Post by X on Apr 28, 2015 22:13:12 GMT
One of the most disturbing unsolved disappearances of the last half century occurred in the town of Jacksonville, Illinois in 1959 when a man named Bruce Nelson Campbell stumbled out of his hotel room one night, dressed only in a pair of green pajamas, and was never seen again. What happened to the New England stockbroker has never been determined – he simply vanished without a trace
In April 1959, Bruce Campbell, age fifty-seven, and his wife, Mabelita, drove to Illinois from Northampton, Massachusetts. The reason for their visit was meant to be a happy one. They had traveled to see their newly born first grandson, son of Bruce, Jr., who was an assistant professor of chemistry at MacMurray College, in Jacksonville.
For some reason, the long drive to Illinois was especially hard on Campbell and he began feeling sick while he was in the car. The stock investment counselor became confused and disoriented and when they arrived in Jacksonville, Mrs. Campbell checked them into the Sandman Motel, a small, family-owned establishment that was typical of motor lodges of the day. It was located on the northwest side of town, on Walnut Street, where a Casey's store now stands. Each room had a door that opened to the outside and parking was located right outside the guest’s room. Campbell was put immediately into bed after they checked into the motel. Bruce, Jr. arranged for a doctor to visit his parents and Campbell was treated for two days before he started to show some improvement.
On the evening of April 14, Campbell visited with his family and Bruce, Jr. later recalled that his father was “rational but still disoriented” during his last visit with him. Twice, later on that night, Mrs. Campbell said her husband asked her if their station wagon, which was parked outside of their room in the motel’s parking lot, was locked up. She told him that it was, shortly before going to sleep.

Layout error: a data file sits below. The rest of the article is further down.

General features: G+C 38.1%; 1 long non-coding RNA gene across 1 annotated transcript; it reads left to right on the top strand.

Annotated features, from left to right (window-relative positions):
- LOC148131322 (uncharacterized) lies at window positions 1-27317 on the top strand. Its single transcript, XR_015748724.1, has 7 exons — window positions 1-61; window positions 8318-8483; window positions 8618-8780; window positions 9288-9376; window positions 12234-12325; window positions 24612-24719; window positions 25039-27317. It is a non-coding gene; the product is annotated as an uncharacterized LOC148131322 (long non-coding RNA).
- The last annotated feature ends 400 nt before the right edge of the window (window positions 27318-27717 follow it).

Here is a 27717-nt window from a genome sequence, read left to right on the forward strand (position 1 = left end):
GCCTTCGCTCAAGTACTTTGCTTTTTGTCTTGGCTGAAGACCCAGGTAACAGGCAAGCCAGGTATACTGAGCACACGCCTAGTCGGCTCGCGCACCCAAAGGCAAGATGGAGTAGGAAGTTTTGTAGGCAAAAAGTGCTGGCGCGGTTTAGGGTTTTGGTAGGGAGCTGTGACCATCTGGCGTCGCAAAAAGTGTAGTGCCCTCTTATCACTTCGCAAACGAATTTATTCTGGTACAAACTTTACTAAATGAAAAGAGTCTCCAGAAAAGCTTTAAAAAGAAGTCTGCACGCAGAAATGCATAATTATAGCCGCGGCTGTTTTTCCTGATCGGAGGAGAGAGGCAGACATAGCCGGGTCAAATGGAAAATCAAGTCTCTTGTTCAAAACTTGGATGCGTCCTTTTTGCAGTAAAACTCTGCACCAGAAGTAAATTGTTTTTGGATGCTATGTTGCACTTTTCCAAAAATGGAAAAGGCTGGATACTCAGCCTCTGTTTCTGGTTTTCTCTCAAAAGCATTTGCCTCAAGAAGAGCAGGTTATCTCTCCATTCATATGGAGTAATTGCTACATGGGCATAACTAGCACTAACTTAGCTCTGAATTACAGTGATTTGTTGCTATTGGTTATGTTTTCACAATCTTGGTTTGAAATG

She later woke up at 2:15 a.m. and saw that the other double bed in the room was empty – her husband was gone. She immediately got out of bed to look for him and when she realized that he was not in the bathroom, hurried to the door of the room, which was unlatched. There was no sign of him in the parking lot and the desk clerk on duty said that he had not seen anyone walking past the office. The Campbells’ car was still sitting in the lot. The doors were locked and it was undisturbed.
Because of her husband’s weakness and disorientation, Mrs. Campbell quickly called the police. When officers arrived at the motel, she offered a description of the tall, balding man with a slight limp and explained that when he left the motel room he was wearing only a pair of bright green pajamas, a wrist watch and a ring with the Delta Upsilon fraternity crest on it. His wallet containing all his money, his shoes, his eyeglasses and his car keys were still in the motel room.
Police officers searched the surrounding area, the darkened streets and the Jacksonville downtown area, but there was no sign of Campbell. The next morning, a request was put out for information and theories of murder, suicide and amnesia led searchers to local creeks, farm buildings and wells. No body was ever found.
The search for Bruce Nelson Campbell, the man in the green pajamas, continued for days and weeks and then it stretched into years. His family refused to give up hope that he would be found alive until 1967, when he was finally declared legally dead.
What became of Campbell? No one knows. He simply walked away into the darkness of a quiet Illinois town and was never heard from again.